Can credit histories still be use in employment decisions?
The Equal Employment Opportunity Commission (EEOC) is now scrutinizing companies' use of credit checks to make employment decisions, in the same way that other background checks have been given limits.
Jurisdictions Limiting Use of Employment Credit Checks
In recent years, ten states (California, Colorado, Connecticut, Hawaii, Illinois, Maryland, Nevada, Oregon, Vermont and Washington), the District of Columbia, and the cities of Chicago, New York City and Philadelphia have passed laws restricting the use of credit reports used by employers for employment purposes, with several more jurisdictions poised to join the trend.
The Benefit—and Risks—of Credit Checking
“Credit checks are useful to employers generally because they provide a variety of information not able to be confirmed by other sources and because they are viewed as a valid indicator of a person’s judgment and potential risk to the company . . . the vast majority of employers . . . use credit reports for a very limited number of positions such as jobs dealing with company finances, positions in accounting departments, high level executives or positions dealing with sensitive personal data of customers or employees.” Pamela Quiqley Devata, Esq (EEOC).
Employer Use of Credit History as a Screening Tool
The EEOC, on the other hand, has taken on greater scrutiny of background checks in employment decisions because of their potential adverse impact on classes of applicants under Title VII of the Civil Rights Act (“Title VII”).
The EEOC has taken issue with employers who utilize criminal history screening in their hiring decisions, and also has broadened their scrutiny to include credit checks for the same reason: the belief that credit checks create a disparate impact on certain minority groups. In the case EEOC v. BMW Manufacturing Co., 2015 WL 5719928 (Verdict and Settlement Summary) (Sept. 8, 2015) EEOC claimed that automobile manufacturer excluded black logistic workers from employment at a disproportionate rate after BMW implemented a criminal background check policy, which had statistically disparate impact on black employees; the case settled for $1,600,000.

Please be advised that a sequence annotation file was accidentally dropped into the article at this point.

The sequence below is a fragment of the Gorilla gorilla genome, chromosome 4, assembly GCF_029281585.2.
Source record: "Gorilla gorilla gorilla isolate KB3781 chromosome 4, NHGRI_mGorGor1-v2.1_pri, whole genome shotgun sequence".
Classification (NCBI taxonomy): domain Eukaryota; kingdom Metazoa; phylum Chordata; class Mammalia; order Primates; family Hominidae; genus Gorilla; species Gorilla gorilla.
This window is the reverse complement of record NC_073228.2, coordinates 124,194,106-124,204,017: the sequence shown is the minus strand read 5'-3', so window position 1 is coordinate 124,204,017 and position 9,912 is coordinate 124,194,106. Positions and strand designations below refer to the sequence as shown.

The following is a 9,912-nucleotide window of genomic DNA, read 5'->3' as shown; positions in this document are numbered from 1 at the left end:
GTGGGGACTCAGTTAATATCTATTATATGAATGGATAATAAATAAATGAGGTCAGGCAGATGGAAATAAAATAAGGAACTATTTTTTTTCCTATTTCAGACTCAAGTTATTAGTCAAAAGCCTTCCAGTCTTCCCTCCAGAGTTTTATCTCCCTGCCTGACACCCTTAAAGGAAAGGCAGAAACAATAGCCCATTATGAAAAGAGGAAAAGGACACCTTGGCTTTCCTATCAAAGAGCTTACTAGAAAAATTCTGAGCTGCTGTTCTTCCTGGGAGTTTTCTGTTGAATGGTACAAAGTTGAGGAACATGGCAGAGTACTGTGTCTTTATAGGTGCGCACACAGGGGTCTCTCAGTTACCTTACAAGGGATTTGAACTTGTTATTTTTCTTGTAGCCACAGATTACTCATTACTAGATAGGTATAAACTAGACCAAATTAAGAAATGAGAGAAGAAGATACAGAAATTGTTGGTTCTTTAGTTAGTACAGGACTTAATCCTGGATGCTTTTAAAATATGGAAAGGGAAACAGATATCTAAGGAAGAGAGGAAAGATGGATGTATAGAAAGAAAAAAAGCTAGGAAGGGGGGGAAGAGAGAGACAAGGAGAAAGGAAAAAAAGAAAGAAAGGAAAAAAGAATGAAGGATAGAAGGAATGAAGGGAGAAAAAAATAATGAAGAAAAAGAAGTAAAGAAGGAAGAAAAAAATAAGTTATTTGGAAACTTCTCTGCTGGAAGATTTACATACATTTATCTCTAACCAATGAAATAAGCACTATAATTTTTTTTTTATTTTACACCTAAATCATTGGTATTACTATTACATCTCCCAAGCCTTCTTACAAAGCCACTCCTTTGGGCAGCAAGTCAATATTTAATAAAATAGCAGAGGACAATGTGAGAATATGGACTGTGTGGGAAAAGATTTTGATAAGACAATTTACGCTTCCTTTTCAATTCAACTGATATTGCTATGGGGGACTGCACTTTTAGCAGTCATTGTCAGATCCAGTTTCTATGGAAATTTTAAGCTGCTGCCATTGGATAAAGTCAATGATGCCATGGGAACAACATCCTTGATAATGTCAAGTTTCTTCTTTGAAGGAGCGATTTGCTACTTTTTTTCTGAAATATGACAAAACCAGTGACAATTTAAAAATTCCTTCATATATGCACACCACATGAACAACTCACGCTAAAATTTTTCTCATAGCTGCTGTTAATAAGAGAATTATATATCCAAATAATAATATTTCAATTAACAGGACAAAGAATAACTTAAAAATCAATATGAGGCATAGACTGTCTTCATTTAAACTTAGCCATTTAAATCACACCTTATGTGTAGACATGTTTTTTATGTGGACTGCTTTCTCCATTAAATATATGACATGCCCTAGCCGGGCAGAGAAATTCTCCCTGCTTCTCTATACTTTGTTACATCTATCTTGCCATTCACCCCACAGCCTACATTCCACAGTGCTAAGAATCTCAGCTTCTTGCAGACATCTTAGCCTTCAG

Federal and State Laws Also Govern the Use of Credit Reports
The Fair Credit Reporting Act (“FCRA”) does not expressly preclude employers from using credit reports when making employment decisions, but other applicable laws may impact an employer’s use of credit reports of its applicants or employees. The FCRA disclosure form must expressly state that a credit check will be procured, however, it is illegal in certain jurisdictions to refer to credit at all if there is no lawful reason for the credit check.
The jurisdictions that have enacted laws prohibiting the use of credit history for employment decisions have largely based the legislation on the premise that credit generally is not a relevant factor in employment decision-making. Thus, these prohibitions typically prevent use of a credit report in the context of employment when the report is not sufficiently related to the nature of the position.
These prohibitions, however, are only subject to certain narrow exceptions. For example:
- Banks and financial institutions
- Managerial positions
- Positions with access to specified personal information
- Positions with access to confidential/proprietary information, security data, or trade secrets
- Positions in law enforcement
- Positions involving access to assets of above a certain amount or with signatory authority to enter transactions on behalf of the employer
- Positions with regular access to more than a certain amount in cash
- Positions with access to expense accounts or corporate cards
Importantly, no state or city prohibits use of credit report information when such use is specifically permissible under federal or state law. Penalties range from $100 per day to $250,000, depending upon the jurisdiction.